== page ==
TOPIC: college completion rate: Black or African American student college graduation remains low.
Please note this is an argumentative essay, with a clear argument, counter argument, refutation and a conclusion
Write a 5-6 page essay that helps readers see how complicated an issue truly is, present a claim about your position (this must be arguable – something that readers might initially dismiss or disagree with), and carefully build an argument that supports your claim and, of course, appeals to your readers as a credible messenger with a logical position (ethos and logos). You may consider pathos – but this should be in service to the larger argument.
Your Rhetorical Situation:
Purpose: to convince readers that your topic matters and that it deserves careful consideration; to convince readers to reevaluate their assumptions
Audience: future researchers, teachers, peers
Genre: an “academic” argument
To be successful, an academic essay carefully walks readers through the complexities of an issue or topic. All key ideas are defined. Facts are meticulously presented. Background and context are established. Support for all claims is clear and credible.
NOTE: Every topic requires different amounts or degrees of these elements, but once presented, the author goes on to support their claim and address readers’ likely skepticism. Since your essay will have multiple parts, you may want to think of writing it that way – in sections.
To format, you can use section headers or you may write in regular paragraphs. But it is important that you have strong, focused paragraphs that clearly serve the thesis in some way.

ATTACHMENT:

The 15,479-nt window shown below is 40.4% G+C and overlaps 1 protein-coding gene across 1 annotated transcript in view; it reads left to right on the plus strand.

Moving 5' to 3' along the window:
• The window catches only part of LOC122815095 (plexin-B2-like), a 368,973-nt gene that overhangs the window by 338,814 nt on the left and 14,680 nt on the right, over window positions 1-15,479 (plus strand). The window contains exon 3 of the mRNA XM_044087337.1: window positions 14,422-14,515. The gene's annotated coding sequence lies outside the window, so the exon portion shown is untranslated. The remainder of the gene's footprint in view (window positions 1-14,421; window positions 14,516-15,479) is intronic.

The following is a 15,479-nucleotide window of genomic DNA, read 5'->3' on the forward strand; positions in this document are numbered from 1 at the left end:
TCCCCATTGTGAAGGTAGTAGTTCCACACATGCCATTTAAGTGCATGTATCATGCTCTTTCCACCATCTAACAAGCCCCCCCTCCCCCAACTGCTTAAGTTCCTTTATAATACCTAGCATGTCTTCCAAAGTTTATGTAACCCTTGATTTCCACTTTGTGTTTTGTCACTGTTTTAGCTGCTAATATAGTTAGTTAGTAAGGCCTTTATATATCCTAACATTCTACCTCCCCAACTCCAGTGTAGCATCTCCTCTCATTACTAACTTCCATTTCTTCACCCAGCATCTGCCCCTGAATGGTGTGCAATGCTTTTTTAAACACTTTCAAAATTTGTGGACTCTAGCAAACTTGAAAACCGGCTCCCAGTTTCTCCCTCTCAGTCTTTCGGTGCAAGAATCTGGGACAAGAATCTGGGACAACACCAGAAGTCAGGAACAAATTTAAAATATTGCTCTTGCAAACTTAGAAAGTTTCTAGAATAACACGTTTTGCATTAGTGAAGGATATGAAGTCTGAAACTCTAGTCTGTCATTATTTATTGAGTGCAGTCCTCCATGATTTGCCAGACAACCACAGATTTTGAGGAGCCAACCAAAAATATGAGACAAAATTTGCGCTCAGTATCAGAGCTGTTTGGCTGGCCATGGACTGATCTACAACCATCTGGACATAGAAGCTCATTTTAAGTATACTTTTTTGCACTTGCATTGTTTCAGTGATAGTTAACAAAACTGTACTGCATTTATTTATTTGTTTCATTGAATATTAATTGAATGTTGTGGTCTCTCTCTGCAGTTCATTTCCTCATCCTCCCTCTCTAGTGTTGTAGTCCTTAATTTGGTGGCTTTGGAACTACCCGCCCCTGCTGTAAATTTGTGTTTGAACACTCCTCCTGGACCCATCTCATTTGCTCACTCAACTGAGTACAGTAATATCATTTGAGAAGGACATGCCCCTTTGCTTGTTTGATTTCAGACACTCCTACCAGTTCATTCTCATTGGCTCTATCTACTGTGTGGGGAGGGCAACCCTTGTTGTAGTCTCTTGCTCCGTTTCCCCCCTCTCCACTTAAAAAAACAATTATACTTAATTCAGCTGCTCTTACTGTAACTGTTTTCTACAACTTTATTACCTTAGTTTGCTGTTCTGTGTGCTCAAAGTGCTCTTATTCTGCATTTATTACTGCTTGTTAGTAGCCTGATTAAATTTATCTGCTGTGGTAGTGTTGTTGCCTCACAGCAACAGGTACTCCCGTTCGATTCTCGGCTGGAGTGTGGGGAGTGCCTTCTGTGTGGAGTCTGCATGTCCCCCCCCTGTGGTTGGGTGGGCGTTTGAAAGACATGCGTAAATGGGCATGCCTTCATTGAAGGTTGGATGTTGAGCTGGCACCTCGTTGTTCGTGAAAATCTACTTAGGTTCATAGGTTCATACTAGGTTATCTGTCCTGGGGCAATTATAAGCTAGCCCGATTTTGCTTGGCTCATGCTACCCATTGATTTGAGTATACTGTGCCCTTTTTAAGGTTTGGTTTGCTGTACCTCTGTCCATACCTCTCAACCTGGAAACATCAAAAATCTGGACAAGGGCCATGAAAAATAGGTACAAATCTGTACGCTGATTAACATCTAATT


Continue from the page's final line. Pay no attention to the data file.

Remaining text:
I recommend that you use topic sentences to help you focus those paragraphs and to help readers follow you.
Remember—it’s your job to guide your reader through your argument. HERE’s a good lesson on transitions with a great list of transitions.
A Passing Essay Will Include/Meet These Requirements:
● a unique and interesting title
● an introduction section that informs and engages readers
● a clearly stated thesis that indicates your position (claim/argument)
● distinct paragraphs that support your thesis by developing relevant main points with evidence
● 7+ sources that support your claim and build your argument
○ Synthesis of research – your argument grows out of all your sources
○ All sources must be credible—be careful if you cite content from websites
○ You may reuse sources from Unit 2
● a formal, balanced tone
● appropriate transitional words and phrases linking the ideas expressed in your sentences and paragraphs
● a suitable conclusion
● properly-formatted, parenthetical citations and/or signal phrases with source material
○ a blend of paraphrases and quotes
○ clear link between source material and Works Cited page
● MLA: properly-formatted essay and Works Cited page
● 5+ pages